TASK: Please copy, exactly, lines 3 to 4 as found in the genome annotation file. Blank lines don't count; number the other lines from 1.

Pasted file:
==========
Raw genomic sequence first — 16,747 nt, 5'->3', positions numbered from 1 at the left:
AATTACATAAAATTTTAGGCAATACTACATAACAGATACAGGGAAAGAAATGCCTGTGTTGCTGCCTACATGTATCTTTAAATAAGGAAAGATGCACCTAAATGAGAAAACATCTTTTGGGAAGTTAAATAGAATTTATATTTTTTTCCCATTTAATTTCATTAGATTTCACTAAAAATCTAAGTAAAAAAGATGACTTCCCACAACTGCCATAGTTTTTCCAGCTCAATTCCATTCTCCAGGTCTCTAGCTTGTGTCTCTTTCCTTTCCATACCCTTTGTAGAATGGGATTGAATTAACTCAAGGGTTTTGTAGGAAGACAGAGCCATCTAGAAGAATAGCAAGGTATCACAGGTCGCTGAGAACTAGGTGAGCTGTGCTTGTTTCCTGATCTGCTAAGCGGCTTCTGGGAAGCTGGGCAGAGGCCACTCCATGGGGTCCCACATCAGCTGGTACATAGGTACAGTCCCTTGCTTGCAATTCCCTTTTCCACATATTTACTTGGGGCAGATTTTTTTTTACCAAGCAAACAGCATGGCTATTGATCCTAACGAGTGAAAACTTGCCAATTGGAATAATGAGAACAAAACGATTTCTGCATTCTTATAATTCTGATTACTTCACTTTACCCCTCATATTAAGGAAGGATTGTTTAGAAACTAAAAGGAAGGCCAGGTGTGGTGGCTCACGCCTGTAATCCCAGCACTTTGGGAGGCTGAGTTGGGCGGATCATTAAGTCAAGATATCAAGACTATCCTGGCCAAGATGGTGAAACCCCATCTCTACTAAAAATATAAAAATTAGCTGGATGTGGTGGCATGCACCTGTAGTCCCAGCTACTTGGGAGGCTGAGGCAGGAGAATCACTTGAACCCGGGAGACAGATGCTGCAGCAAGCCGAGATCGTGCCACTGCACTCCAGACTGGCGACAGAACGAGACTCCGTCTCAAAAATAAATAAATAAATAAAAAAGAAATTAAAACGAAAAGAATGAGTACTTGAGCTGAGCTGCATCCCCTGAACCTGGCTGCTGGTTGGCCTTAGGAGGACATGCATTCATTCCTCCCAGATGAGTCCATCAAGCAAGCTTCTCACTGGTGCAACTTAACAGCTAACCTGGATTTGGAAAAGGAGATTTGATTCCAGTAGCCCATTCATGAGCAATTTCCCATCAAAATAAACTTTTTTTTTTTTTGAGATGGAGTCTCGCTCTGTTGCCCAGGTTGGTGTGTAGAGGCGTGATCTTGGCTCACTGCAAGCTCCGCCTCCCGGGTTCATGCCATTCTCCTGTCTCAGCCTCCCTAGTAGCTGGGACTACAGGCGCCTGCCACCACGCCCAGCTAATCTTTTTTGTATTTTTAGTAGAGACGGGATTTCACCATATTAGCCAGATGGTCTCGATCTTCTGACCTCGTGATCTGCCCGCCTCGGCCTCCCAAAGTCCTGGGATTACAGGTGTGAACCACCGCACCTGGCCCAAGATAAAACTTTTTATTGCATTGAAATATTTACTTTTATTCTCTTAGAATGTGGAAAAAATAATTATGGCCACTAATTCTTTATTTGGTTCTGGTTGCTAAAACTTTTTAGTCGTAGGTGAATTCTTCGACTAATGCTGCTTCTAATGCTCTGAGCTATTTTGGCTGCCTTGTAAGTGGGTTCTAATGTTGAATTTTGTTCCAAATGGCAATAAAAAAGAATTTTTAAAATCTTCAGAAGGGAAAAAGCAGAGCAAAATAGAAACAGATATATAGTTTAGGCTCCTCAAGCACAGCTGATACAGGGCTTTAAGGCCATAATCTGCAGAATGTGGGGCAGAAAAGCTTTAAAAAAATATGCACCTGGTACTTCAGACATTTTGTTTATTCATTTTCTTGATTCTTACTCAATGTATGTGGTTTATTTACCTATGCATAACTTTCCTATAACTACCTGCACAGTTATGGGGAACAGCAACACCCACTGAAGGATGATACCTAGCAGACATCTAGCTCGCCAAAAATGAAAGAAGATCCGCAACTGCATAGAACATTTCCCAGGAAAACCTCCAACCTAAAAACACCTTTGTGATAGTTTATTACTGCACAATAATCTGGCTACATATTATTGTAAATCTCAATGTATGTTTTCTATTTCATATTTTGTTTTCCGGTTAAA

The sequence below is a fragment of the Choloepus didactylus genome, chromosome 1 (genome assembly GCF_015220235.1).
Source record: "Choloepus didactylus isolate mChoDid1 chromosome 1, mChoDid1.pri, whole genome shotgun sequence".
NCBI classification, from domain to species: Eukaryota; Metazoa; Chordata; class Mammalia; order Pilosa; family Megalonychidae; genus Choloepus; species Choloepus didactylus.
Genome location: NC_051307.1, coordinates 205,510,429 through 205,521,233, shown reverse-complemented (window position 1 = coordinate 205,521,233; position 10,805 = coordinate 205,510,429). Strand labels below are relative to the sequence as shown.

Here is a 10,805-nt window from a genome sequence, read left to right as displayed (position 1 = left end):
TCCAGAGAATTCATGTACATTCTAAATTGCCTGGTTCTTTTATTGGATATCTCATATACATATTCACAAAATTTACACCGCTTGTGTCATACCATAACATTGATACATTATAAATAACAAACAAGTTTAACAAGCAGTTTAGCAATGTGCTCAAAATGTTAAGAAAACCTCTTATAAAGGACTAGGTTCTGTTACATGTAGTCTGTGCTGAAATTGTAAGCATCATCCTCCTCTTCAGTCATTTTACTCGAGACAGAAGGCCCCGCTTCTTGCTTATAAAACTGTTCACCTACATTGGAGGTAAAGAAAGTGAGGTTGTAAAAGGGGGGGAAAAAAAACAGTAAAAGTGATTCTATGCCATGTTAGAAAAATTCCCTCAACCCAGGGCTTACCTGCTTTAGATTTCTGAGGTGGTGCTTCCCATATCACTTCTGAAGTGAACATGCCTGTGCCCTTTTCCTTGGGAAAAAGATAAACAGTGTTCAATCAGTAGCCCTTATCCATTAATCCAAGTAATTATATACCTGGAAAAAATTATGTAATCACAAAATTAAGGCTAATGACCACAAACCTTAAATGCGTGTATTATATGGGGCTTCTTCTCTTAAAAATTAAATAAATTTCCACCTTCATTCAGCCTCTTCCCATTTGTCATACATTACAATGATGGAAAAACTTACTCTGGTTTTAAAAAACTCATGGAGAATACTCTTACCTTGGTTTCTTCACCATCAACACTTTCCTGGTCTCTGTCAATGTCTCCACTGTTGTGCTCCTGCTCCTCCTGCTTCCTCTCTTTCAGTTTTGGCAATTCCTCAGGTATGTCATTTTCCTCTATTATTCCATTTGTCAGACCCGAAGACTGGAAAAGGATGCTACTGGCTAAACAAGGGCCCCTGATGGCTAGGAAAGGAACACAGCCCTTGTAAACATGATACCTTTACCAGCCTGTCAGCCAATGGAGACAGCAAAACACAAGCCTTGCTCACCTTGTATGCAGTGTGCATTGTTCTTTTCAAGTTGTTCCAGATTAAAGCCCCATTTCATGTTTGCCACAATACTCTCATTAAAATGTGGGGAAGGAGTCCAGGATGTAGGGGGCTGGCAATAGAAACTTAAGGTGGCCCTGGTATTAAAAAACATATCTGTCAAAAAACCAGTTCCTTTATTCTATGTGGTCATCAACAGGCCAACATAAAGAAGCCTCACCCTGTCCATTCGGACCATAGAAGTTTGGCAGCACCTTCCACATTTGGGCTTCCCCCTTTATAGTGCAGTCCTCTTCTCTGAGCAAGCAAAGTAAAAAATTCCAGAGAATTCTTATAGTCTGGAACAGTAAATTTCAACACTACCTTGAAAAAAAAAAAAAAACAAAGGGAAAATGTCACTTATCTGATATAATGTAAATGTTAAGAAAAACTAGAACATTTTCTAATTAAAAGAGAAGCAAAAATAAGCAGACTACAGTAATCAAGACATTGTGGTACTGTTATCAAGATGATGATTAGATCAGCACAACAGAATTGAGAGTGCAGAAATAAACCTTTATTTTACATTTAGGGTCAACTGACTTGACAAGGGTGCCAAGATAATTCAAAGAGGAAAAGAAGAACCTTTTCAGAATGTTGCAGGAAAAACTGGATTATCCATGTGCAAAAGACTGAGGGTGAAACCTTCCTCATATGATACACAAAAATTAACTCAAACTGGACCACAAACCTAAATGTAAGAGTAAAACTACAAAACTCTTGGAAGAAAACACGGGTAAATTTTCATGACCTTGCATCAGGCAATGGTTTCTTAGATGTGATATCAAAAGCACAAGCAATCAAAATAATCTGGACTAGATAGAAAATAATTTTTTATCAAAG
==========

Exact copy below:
The sequence below is a fragment of the Choloepus didactylus genome, chromosome 1 (genome assembly GCF_015220235.1).
Source record: "Choloepus didactylus isolate mChoDid1 chromosome 1, mChoDid1.pri, whole genome shotgun sequence".